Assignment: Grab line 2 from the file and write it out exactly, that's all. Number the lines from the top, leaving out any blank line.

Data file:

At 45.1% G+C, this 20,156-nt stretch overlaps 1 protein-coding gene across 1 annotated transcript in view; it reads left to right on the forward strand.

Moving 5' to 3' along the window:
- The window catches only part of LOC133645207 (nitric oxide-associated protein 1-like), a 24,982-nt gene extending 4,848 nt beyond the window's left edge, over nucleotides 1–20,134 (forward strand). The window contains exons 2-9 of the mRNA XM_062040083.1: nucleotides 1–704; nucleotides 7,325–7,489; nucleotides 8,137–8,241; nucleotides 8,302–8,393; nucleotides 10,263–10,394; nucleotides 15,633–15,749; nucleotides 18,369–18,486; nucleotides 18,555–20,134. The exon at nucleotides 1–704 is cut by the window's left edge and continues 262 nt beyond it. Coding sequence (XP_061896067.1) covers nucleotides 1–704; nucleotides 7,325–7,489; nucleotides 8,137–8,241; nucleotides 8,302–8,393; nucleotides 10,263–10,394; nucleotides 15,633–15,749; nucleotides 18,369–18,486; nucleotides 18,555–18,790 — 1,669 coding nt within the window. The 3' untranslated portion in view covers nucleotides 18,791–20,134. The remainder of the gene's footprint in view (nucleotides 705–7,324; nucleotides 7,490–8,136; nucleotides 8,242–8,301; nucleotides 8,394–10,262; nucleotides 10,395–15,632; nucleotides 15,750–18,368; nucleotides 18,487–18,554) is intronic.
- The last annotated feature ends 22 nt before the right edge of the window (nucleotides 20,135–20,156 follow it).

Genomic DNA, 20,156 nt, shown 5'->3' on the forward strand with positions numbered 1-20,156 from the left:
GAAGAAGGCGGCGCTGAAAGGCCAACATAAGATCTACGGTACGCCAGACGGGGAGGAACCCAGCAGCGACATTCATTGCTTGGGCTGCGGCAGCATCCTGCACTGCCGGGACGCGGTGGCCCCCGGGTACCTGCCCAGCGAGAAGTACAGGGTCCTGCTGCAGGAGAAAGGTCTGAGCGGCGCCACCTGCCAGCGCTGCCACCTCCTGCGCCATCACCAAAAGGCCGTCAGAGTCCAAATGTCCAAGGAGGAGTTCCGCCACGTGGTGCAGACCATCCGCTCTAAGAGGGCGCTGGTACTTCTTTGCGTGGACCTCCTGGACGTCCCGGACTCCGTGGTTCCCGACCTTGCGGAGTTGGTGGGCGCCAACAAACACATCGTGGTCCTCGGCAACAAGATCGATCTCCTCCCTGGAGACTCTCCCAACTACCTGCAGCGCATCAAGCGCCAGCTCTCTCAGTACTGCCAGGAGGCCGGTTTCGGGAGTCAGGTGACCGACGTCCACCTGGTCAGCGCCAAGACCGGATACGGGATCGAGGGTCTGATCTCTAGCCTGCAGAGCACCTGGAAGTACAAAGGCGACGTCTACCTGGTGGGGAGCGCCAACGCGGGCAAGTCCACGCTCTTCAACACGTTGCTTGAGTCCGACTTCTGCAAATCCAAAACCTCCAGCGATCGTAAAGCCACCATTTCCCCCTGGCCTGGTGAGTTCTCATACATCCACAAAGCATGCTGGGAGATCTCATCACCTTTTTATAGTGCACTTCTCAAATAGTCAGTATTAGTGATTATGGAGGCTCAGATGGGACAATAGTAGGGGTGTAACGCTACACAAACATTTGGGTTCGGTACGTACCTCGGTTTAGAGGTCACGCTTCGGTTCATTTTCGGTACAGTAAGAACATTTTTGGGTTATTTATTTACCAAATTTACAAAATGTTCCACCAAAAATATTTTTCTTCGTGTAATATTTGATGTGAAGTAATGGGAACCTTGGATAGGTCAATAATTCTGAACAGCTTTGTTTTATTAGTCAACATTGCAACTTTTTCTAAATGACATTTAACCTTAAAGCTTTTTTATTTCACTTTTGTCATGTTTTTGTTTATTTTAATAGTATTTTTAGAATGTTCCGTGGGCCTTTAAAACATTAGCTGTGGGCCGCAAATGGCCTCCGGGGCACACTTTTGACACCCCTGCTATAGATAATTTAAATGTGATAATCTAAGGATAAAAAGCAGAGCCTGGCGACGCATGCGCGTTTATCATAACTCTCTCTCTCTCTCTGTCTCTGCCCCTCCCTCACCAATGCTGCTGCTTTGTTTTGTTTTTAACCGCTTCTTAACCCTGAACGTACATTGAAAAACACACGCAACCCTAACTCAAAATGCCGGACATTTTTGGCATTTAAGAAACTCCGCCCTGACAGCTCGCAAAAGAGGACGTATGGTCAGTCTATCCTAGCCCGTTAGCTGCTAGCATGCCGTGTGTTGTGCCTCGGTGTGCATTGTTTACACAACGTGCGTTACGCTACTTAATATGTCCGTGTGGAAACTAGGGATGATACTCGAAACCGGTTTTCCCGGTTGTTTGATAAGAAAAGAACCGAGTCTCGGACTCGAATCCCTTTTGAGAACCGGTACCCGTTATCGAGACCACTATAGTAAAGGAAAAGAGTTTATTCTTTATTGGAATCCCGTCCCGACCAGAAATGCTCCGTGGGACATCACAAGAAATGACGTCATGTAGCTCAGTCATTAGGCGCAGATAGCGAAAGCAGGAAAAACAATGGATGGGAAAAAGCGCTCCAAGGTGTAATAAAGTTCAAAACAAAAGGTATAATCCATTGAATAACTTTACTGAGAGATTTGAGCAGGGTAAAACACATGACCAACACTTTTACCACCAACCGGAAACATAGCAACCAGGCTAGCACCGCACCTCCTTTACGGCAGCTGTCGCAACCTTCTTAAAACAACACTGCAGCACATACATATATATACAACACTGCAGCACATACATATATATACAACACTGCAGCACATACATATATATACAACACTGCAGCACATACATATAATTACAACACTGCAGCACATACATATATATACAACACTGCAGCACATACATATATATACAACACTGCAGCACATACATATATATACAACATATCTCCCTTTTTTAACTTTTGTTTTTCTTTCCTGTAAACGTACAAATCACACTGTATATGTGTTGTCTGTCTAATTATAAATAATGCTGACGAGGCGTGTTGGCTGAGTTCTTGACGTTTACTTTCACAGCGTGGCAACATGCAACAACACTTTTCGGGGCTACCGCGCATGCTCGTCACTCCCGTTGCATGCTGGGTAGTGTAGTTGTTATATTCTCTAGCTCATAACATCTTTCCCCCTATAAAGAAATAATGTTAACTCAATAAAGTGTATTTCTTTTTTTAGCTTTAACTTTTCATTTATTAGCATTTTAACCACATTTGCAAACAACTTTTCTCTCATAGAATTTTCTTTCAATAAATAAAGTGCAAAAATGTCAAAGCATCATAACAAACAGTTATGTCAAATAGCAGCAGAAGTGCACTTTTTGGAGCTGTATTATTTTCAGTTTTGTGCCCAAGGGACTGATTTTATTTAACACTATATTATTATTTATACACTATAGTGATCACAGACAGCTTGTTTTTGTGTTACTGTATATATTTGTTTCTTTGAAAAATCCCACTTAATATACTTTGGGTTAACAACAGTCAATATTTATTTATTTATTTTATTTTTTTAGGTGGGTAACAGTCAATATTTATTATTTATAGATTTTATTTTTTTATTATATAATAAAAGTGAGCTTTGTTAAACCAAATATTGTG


Moving 5' to 3' along the window: